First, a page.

n r t2 Щ 1 0.666667 2 0.628571 3 0.620491 4 0.617560 5 0.616184 6 0.615431 7 0.614976 exact 0.613706
 Table 3.9. Finite-element results for the tip rotation caused by twist of a beam with linearly varying GJ (x) such that GJ (0) = GJ0 = 2GJ (t), r (x, t) = r = const., and constant values of GJ within each element

left as an exercise for readers (see Problem 26). We consider a beam loaded with a distributed force per unit length f (x, t) and a distributed bending moment per unit length q(x, t) as shown in Fig. 3.47.   As with the beam in torsion, we now develop the stiffness matrix from the strain energy. The strain energy is given by

where v(x, t) is represented in terms of nodal displacements vi (t) and rotations в (t). The latter is in the sense of the bending slope в(x, t) = dv(x, t)/дx. When x is between nodes i and i +1, v(x, t) is approximated as  (3.355)  c.

Figure 3.47. Schematic of a nonuniform beam with distributed force and bending moment per unit length

where

z = ^ (3.356)

with 0 < z < 1. The four cubic polynomials in Eq. (3.355) are called “Hermite poly­nomials.” They have the property that one of their values or derivatives at the ends (i. e., where z = 0 or z = 1) is equal to unity whereas the other three are equal to zero. This way, the element degrees of freedom are displacements or rotations at the ends of the

for the two-element case. Note that the contributions from element 1 are all in the upper-left 4×4 submatrix, whereas the contributions from element 2 are all in the lower-right 4×4 submatrix. The two overlap at the 2×2 submatrix in the middle for degrees of freedom associated with the node at the right end of element 1 and at the left end of element 2. With this pattern in mind, it is a straightforward matter to expand the matrix to an arbitrary number of elements.  The kinetic energy is given by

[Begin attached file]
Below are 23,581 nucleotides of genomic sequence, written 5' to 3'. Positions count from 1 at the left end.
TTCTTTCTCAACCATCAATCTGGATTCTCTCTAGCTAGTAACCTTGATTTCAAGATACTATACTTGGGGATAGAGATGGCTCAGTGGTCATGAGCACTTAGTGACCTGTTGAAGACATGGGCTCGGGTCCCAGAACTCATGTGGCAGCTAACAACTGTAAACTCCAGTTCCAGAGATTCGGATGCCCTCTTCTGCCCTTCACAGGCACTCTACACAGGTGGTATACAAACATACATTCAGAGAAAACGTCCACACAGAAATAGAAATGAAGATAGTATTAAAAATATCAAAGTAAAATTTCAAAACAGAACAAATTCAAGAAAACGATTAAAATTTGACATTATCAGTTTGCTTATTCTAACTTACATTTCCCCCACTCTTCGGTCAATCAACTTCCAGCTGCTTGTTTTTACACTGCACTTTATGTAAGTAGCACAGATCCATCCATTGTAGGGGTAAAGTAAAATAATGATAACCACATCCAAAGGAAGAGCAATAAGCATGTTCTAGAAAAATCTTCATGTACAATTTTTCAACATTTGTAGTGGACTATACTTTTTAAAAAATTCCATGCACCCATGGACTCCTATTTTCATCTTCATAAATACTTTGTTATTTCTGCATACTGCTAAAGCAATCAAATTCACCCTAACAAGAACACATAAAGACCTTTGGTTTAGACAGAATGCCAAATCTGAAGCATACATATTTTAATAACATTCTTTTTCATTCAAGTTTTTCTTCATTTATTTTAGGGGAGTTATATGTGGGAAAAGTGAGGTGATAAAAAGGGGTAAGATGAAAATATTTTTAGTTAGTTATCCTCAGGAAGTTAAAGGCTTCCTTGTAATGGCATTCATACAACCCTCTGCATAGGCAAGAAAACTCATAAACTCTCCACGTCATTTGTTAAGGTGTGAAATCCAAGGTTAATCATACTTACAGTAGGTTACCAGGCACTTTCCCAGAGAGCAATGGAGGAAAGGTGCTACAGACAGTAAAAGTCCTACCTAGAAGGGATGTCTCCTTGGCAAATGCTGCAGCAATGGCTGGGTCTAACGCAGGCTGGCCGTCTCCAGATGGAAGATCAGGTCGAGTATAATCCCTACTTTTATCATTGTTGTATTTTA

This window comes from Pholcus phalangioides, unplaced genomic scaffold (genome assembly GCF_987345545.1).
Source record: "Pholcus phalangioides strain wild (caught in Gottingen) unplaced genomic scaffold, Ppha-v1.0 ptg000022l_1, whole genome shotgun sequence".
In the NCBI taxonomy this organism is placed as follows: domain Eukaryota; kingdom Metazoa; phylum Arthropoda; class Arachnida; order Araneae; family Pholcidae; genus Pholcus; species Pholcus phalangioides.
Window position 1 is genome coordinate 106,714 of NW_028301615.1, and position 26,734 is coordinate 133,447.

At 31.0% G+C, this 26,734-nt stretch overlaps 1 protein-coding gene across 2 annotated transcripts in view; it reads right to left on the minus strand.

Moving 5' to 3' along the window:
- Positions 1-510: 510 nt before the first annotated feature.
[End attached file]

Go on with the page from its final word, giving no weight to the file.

that with the specified interpolation can be written in discretized form as

1 T

K = 2 {1}T [M] {1} (3.361)

with the mass matrix given by

(3.362)

again for the two-element case. This pattern is the same as that of the stiffness matrix, so it is also a straightforward matter to expand the mass matrix to an arbitrary number of elements.

Finally, the contributions of the applied distributed force and bending moment are determined using the virtual work. If we interpolate both f (x, t) and q(x, t) in the same way that r (x, t) was treated for torsion, viz.

f (x, t) = f (t) + [ f+1(t) – f (t)]

‘ (3.363)

(x x )

q(x, t) = q (t) + [qi+i(t) – q (t)]

with the arrays f(t) and q(t) representing the nodal values of the applied force and bending moment per unit span {f }T = Lfi f2 •" fn+ii {q}T = Lqi q2 •••qn+ii

the virtual work then becomes ~SW = {SWT [Df] {f (t)} + {Sp}T [Dq] {q(t)}

so that the generalized force may be put into the form